But, they were busy announcing to all passengers heading to Ghana that Ghanaian government would quarantine us for 14 days.

Shame.

GHANA.

We arrived Ghana. As you enter the Airport, first thing that you see is that EVERYONE(there were extra Immigration and Custom officers, Army, Health Workers than you would usually see) working for the Ghanaian government and Aviation Authority had a protective gear. Nose masks, gloves. Some wore hazmat suits, the ones who welcomed us and gave us information forms to fill.

After you fill the form, you pass a point where they take a picture of you, check your temperature and yellow fever card. There is a compulsory hand sanitizer there. You queue up with space and wait for Immigration to check your passport and question you.

Then, you get asked by another person your name and number and flight you came with. They give you hand sanitizer there as well. You get directed to pick your bag(s) and take a seat on one of the numerous seats they have at their International Airport at Accra and wait. All seats are spaced so you’re at least 3ft away from the next person.

From there, we were taken into an Armed Forces bus and escorted by the Army to a hotel. And QUARANTINED, after they addressed us and explained why they brought us to the hotel, asked us questions, answered questions from us, gave us hand sanitizer and checked out temperature, took our information again, checked us in and gave us food.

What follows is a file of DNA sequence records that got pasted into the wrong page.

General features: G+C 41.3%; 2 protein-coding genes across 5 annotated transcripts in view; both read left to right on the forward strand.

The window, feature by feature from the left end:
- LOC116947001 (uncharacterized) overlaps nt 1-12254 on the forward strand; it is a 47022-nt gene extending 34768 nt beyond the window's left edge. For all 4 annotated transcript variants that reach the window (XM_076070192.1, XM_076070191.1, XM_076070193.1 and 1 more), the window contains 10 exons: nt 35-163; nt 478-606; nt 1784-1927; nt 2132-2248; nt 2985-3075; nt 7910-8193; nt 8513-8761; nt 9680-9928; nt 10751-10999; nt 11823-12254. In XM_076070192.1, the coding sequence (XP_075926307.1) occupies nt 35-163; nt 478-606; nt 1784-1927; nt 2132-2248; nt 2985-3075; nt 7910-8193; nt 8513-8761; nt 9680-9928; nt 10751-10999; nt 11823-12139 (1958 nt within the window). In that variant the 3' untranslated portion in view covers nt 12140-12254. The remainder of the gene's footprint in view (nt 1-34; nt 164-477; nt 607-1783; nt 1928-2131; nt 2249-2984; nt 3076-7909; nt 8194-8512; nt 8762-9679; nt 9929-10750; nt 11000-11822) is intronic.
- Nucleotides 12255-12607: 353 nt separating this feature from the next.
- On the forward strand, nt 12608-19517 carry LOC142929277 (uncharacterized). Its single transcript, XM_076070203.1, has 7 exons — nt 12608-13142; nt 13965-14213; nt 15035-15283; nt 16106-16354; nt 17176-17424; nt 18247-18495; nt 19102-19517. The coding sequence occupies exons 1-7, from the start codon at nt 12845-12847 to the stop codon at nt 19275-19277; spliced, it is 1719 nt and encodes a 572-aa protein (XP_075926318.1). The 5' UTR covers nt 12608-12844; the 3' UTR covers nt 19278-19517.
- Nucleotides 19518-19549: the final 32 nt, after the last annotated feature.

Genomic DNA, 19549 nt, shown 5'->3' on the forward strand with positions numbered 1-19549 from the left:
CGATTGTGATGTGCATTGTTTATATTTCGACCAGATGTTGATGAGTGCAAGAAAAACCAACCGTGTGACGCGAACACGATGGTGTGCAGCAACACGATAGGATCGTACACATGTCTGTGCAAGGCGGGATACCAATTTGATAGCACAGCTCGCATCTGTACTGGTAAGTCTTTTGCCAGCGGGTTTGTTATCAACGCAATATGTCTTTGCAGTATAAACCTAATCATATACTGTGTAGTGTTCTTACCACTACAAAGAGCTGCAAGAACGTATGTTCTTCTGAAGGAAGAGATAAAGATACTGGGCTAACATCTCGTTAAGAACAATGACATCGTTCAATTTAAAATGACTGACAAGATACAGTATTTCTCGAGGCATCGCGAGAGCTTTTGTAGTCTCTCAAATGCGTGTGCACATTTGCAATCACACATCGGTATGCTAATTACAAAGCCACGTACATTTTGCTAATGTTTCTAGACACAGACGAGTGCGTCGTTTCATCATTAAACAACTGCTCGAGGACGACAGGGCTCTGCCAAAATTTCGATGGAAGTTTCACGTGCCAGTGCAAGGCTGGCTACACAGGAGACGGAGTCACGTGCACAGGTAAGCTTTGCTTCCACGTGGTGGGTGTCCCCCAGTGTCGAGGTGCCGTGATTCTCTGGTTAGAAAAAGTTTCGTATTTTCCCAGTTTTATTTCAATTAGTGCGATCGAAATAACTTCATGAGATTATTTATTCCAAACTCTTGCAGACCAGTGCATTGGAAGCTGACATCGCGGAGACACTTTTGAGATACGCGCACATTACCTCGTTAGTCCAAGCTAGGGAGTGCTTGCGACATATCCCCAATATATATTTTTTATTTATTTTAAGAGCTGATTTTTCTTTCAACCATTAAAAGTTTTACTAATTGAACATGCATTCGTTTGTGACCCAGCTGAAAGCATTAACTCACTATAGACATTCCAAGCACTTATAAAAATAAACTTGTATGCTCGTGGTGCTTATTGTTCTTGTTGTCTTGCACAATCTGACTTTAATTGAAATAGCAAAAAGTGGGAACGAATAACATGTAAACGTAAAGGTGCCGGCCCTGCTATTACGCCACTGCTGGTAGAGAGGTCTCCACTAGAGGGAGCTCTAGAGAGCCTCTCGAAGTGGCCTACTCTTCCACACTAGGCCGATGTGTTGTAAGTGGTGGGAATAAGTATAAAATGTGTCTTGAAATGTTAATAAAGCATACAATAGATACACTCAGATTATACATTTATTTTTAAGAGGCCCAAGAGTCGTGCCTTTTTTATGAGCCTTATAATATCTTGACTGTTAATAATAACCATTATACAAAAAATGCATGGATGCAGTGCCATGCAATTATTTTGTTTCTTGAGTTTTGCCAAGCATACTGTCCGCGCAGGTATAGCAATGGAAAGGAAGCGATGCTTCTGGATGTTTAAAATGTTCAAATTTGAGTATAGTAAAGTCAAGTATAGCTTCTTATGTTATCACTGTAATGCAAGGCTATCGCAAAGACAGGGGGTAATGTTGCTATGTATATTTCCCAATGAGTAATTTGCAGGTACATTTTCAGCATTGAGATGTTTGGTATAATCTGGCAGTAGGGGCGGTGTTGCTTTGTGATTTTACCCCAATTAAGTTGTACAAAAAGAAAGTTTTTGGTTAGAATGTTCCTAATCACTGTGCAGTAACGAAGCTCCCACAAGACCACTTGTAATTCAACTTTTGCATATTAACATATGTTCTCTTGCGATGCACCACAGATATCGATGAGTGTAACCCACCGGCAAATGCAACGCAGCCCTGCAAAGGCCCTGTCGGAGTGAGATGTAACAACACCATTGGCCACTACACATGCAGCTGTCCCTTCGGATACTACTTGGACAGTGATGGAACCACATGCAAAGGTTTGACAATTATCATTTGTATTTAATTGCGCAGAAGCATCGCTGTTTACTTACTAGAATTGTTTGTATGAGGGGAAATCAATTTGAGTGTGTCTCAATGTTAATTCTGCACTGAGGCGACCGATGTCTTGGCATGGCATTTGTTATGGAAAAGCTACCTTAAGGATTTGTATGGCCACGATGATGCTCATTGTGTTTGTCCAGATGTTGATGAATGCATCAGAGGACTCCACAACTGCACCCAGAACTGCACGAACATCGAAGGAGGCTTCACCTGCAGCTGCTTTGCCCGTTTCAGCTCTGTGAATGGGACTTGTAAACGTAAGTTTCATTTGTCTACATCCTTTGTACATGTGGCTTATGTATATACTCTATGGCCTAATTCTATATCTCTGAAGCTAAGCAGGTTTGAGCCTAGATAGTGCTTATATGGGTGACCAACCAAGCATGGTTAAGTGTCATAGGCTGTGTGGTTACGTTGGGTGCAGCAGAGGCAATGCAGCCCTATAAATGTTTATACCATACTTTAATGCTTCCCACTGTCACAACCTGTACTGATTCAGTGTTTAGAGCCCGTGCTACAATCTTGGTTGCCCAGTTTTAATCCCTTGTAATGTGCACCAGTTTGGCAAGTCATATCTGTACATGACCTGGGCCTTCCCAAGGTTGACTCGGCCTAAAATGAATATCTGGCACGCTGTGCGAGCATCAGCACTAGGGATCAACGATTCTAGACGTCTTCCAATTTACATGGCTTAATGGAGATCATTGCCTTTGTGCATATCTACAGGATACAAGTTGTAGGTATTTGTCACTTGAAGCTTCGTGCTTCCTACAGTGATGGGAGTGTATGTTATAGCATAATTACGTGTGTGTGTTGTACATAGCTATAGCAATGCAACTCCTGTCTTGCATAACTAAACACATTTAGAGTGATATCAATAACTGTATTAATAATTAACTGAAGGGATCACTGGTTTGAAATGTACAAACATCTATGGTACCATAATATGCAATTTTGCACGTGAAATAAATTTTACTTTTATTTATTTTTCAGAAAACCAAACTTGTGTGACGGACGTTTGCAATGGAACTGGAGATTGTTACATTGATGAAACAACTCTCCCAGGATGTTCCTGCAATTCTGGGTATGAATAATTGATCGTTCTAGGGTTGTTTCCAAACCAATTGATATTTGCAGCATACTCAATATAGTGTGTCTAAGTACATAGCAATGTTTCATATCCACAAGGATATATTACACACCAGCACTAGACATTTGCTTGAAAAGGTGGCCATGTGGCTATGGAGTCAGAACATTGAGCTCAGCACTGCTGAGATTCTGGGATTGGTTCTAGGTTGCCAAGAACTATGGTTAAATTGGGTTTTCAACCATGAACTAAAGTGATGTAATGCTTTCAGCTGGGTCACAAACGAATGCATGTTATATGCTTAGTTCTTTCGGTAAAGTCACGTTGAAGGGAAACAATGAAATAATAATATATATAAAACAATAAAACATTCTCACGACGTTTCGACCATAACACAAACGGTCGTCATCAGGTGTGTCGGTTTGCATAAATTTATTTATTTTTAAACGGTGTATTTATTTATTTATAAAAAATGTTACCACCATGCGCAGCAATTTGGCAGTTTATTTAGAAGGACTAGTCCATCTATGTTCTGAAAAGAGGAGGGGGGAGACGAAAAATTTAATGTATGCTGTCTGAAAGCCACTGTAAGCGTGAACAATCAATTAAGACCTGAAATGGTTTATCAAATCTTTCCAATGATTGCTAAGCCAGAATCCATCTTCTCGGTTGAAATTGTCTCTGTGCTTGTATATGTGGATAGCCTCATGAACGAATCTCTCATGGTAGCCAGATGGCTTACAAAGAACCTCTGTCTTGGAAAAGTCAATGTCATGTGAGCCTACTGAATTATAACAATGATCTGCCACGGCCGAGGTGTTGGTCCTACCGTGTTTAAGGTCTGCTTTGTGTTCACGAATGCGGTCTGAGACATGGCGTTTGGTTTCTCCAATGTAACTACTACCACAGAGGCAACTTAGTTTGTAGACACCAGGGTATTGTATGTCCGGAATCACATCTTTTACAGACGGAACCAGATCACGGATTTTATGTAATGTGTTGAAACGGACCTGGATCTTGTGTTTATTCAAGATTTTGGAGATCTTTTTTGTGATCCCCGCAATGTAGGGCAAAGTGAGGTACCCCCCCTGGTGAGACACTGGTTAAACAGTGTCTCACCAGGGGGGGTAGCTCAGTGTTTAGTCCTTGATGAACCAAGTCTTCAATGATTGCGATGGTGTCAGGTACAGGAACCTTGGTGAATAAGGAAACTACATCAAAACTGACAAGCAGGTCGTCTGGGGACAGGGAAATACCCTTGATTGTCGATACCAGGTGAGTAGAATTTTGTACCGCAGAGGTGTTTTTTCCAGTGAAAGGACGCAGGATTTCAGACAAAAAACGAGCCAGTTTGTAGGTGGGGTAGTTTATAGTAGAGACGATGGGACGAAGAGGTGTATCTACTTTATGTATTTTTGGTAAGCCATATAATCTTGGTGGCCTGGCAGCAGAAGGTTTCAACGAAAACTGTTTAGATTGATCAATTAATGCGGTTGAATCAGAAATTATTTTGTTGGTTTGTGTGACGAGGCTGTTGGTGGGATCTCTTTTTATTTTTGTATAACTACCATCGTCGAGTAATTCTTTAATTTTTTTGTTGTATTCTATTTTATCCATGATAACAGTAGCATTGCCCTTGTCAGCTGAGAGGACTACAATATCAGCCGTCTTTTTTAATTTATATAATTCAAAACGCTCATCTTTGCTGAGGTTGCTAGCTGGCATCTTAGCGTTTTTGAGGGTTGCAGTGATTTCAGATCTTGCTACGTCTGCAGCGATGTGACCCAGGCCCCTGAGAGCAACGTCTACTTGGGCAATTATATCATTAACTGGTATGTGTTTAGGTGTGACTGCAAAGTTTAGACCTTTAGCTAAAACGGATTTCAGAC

Around midnight, they came and took our temperature again, gave us numbers and asked more questions about our health. Then did a throat swab and filed it under the number we were given.

Coronavirus (Covid-19) tests will be done from the swab and if you’re negative, you will go home and still self isolate for a few more days. If you’re positive, you will be taken to where you can get treatment and be checked further.

Ghanaian government is ready for Coronavirus. They may have made the mistake of letting it get in, but they are seriously fighting it. They have closed down their Accra Airport from midnight of March 22nd for at least two weeks.

They are fighting internal spread of it. Everybody who got into Ghana as of Thursday last week was quarantined and keep in hotels that Ghanaian government has taken over for this measure.

They are sanitizing their streets and markets and people are adhering and avoiding large social gatherings. Even the hotel staffs were well protected.

I’m in a nice hotel room typing this. Being fed, housed and cared for by the Ghanaian government to avoid me spreading Coronavirus should I have it.

When I heard they would shut down their Airport and land borders, I did everthing to leave Nigeria. Because, I rather be quarantined in Ghana, where they are more serious. Than be in Nigeria where our president has addressed the nation once, couldn’t even pronounce the name of the virus. And, all other government officials are not serious….except it affects them and their families.

I’m quarantined and I’ll be here till my test results come back.

Story Credit: Vivian Iwuoha